In a harsh assessment of President Barack Obama’s first year in office, Senate Minority Leader Mitch McConnell (R-Ky.) said the administration’s “hard left— agenda has reshaped the political landscape in favor of Republicans while crippling Democrats’ chances of enacting meaningful legislation.
Democrats “fundamentally misread the mandate of 2008. I don’t think it had anything whatsoever to do with turning America into a Western European country. It was more, kind of fatigue with the previous administration,— McConnell argued during an interview this week in his Capitol office.
McConnell argued that as a result, a “sea change in the political environment— has occurred over the last year that has favored Republicans while causing increasing divisions within Democratic ranks.
“One thing I think is pretty safe to say is that there has been a sea change in the political environment and the confidence, if you will, of the majority that they are in sync with the American people,— McConnell said. “If you look at the political landscape from, say, November of ’08 and compare it to today, we were down 12 in the party generic ballot, and two weeks ago in Gallup we were up four.—
That shift has implications for the president’s agenda on Capitol Hill, McConnell argued, noting that electoral pressures and public interest in issues such as the health care reform bill are driving that change.
“That has an impact on what happens up here, because we don’t exist in splendid isolation here. We are constantly interacting with our constituents, looking at the published polls about how people feel about how we’re doing. … That explains in my view the difficulty they’re having passing the health care bill. The anxiety is on their side, and the energy and the passion is on our side.—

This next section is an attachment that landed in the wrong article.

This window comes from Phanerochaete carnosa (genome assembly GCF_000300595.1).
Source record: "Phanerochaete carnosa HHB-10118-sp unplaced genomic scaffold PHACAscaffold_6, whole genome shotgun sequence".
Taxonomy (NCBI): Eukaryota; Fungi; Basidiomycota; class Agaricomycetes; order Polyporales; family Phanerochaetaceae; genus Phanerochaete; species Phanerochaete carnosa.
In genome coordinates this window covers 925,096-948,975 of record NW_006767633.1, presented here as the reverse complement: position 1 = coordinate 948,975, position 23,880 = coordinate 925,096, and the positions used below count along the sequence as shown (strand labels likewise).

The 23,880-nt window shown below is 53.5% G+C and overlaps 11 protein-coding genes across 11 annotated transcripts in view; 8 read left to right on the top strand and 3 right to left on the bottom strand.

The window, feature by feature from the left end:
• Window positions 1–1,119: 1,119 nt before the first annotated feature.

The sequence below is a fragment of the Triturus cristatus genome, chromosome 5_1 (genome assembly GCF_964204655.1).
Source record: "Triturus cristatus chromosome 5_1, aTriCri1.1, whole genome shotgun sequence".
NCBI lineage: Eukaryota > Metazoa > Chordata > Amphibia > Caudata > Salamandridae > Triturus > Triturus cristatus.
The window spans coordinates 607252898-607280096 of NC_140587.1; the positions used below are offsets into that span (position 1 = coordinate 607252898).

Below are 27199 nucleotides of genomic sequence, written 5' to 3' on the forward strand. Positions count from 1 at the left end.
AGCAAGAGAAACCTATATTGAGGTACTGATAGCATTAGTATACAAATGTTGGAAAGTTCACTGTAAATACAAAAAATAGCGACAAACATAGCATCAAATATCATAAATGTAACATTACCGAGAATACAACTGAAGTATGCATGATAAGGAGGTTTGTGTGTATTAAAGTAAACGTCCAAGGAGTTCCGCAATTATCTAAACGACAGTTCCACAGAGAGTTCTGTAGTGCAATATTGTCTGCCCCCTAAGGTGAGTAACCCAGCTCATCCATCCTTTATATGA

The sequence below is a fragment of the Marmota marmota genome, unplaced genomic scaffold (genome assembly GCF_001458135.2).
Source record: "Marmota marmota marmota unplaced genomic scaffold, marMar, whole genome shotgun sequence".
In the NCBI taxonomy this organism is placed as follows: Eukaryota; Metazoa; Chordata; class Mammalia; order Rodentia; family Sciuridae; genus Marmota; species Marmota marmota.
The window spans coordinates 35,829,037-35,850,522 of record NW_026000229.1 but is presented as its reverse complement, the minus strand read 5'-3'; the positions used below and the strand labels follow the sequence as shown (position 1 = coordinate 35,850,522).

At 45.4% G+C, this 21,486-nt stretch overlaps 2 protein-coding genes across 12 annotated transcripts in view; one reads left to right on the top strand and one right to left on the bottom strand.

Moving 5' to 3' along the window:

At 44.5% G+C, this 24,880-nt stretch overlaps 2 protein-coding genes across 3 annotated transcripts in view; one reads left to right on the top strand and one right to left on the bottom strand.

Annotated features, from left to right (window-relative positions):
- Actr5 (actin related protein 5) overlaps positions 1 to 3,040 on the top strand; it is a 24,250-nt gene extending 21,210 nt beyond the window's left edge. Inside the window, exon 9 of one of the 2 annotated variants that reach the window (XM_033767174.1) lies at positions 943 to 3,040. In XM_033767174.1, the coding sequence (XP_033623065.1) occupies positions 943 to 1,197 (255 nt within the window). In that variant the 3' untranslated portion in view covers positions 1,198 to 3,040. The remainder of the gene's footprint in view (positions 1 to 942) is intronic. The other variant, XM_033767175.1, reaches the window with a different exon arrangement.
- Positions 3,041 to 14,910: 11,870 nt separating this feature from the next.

McConnell argued that Democrats and the White House have, at least on the domestic policy front, pursued an explicitly partisan approach. “The domestic strategy was, unify the Democrats, try to pick off a few Republicans, give it a patina of bipartisanship and jam them. … I think the bipartisan stuff with them is just talk,— McConnell said.
He also took issue with the numerous public shows of bipartisanship by the White House, including this week’s jobs summit, arguing that outreach is not the same as a commitment to working together.
“There’s been plenty of reaching out. The president’s a nice guy, people are friendly and all that. But it’s about policy, not personality. I think the core mistake they made, if they were truly seeking bipartisan consensus, was best reflected by the statement by the chief of staff at the beginning of the year that a crisis is a terrible thing to waste. And we all knew what that meant, that they were going to go hard left,— McConnell said.
McConnell did praise Obama’s decision to back an escalation in Afghanistan, the one bright spot in an otherwise bleak assessment of the administration.
“I want to compliment the president … on his decision to surge in Afghanistan. I think it took some political courage on his part, even if he’s not said it publicly, he must have admitted that the surge he opposed in Iraq must have worked. He made a decision to support the military leadership and as a result of that enjoys very strong Republican support for that initiative. But that is not how they view the domestic agenda,— McConnell argued.
Democrats’ approach to domestic policy has eased McConnell’s efforts to unify his Conference, the leader said.
“I’m proud of the unity we’ve shown throughout the year, that we’ve been able to hold together and make these policy arguments. … Getting consensus and unity is hard work. I think our leadership team has done a good job of being inclusive and working with people and trying to find consensus. And we’ve been able to do that virtually all of the time,— McConnell said, praising the work of his lieutenants as well as the rank-and-file Members.